The SA Post Office was put under administration in November last year after a protracted four-month illegal strike. Picture: Emile Hendricks/Foto24
Pretoria - The Post Office’s acquisition of a R161m ten-year lease in 2010 for an office building in Centurion, Gauteng was “tainted by procurement irregularities and corruption”.
This is according to Public Protector Thuli Madonsela’s findings on Tuesday afternoon after a years-long investigation into the South African Post Office (Sapo).
The report on the findings, dubbed ‘Postponed Delivery’, comes after the Communication Workers Union (CWU) lodged complaints about Sapo with the public protector in 2011.
At the time, the CWU asked the public protector to investigate issues such as Sapo’s alleged maladministration in a head office leasing contract, the procurement of services from a catering company, the usage of labour brokers and “possible corrupt relationships” between employees and service providers.
And after evaluating evidence, Madonsela announced that the “acquisition” of Sapo’s Eco Point Office Park in Centurion, Tshwane was “unlawful”.
“The allegation that the procurement of the Eco Point Office Park to accommodate the head offices of Sapo was irregular is substantiated,” Madonsela said as she read out the report.
“The Sapo board further failed to ensure that the acquisition for the Eco Point Park building was preceded by a competitive bidding process,” said Madonsela.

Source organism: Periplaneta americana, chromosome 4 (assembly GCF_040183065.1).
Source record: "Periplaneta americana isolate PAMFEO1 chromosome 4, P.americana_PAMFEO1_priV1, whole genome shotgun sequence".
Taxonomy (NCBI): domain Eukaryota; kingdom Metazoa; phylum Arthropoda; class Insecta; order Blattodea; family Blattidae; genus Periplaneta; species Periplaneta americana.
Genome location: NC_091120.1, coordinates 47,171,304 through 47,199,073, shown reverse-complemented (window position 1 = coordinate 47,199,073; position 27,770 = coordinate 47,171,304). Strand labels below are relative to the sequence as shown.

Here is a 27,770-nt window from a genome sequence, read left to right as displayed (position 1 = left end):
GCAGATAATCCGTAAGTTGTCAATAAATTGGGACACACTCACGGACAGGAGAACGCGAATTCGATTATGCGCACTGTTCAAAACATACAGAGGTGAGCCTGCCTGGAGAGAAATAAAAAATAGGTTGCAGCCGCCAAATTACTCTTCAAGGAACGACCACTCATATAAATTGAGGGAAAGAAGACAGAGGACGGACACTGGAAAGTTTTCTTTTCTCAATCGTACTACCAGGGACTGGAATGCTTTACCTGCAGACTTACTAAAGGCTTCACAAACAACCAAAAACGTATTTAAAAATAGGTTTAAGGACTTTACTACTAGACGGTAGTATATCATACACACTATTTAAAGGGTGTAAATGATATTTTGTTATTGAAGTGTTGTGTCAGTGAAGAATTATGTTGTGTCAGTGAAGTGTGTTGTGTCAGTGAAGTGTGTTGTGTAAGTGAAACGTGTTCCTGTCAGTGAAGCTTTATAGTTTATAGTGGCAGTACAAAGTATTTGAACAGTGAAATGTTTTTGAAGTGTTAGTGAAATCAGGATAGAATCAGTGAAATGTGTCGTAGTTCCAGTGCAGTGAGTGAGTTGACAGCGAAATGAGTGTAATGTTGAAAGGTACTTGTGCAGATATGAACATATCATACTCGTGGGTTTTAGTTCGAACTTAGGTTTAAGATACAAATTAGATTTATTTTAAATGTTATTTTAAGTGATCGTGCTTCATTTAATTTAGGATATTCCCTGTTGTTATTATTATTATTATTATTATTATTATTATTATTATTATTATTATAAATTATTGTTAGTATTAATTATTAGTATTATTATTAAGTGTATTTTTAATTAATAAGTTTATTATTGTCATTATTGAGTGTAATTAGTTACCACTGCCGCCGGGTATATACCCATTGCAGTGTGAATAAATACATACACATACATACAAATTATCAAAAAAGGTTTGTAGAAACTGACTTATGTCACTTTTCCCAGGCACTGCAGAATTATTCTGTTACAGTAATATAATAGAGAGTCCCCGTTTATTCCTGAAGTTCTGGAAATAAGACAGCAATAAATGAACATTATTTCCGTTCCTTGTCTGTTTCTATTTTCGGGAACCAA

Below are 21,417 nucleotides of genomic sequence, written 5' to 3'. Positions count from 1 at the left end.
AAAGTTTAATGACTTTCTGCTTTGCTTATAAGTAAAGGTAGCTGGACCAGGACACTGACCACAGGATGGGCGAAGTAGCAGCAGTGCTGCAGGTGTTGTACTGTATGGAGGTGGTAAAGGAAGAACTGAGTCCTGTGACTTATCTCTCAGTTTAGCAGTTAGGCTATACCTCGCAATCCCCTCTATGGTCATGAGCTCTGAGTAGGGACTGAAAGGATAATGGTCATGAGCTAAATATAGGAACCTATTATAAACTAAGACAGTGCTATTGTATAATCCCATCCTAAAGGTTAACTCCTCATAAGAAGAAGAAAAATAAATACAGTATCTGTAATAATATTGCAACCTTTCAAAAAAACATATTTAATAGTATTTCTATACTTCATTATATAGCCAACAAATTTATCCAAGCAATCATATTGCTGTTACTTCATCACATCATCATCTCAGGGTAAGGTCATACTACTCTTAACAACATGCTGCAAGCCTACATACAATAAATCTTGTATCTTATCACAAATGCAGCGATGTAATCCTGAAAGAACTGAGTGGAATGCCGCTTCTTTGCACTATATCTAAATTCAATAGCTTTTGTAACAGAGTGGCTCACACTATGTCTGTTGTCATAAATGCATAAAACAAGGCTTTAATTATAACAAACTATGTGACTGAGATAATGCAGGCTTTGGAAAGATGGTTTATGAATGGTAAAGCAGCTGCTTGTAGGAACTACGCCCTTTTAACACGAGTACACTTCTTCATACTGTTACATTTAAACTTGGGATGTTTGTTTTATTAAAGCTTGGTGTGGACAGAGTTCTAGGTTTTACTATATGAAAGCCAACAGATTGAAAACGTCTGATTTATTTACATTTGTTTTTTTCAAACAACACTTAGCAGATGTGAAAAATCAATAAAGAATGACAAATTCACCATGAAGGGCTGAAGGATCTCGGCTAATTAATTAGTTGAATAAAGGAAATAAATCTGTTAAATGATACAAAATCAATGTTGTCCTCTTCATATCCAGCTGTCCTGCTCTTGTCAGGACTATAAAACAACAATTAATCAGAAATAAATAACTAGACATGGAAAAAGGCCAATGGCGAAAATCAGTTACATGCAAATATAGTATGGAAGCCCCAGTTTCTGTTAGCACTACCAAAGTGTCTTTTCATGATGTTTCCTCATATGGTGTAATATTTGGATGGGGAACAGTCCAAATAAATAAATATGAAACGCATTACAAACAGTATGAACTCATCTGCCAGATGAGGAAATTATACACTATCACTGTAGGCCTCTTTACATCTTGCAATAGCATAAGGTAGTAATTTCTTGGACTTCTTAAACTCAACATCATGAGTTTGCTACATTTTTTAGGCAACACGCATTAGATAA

“The acquisition of the Eco Point Office Park was, accordingly unlawful,” she said.
Madonsela explained that Sapo had failed to ensure “proper demand management before the acquisition of the Eco Point Office Park as the business case on which the board relied”.
She said that this included the “misrepresentation of facts and falsified information” regarding structural defects in the National Postal Centre (NPC) in Pretoria’s central business district, where Sapo’s head office was accommodated previously.
The public protector said that a KPMG report had also previously found a “corrupt relationship between Centurion Vision Development (Pty) Ltd, the owners of the Eco Point Office Park and one of the Sapo officials who was at the centre of the transaction”.
However, Madonsela found that Sapo had “failed to act expeditiously to review the deal with Centurion Vision Development” in light of the finding.
“This conduct was in violation of section 195 of the Constitution,” said Madonsela.
Other findings of the report detail that Sapo had incurred “fruitless and wasteful expenditure” in upfront rental towards the Eco Point Park building before occupation.
Sapo made rental payments from May 2010 to March 2011 totalling R22m prior to occupying the building, said Madonsela.
Subsequently, she has ordered Sapo’s board of directors to recover this R22m.
The public protector also found that the CWU’s allegation that Sapo had improperly appointed a company to project manage the procurement of a catering company called Fedics to operate a canteen at the Eco Point building was not substantiated.
CWU’s allegation that extreme cost curtailing measures at Sapo compromised service delivery was also found to lack evidence, said Madonsela.
Claims that Sapo had corrupt relationships with labour brokers was also not substantiated. However, Madonsela said that Sapo had improperly appointed labour brokers who operated without contracts.
“The total amount involved in the procurement of labour brokers is estimated at about R2.7bn,” added Madonsela.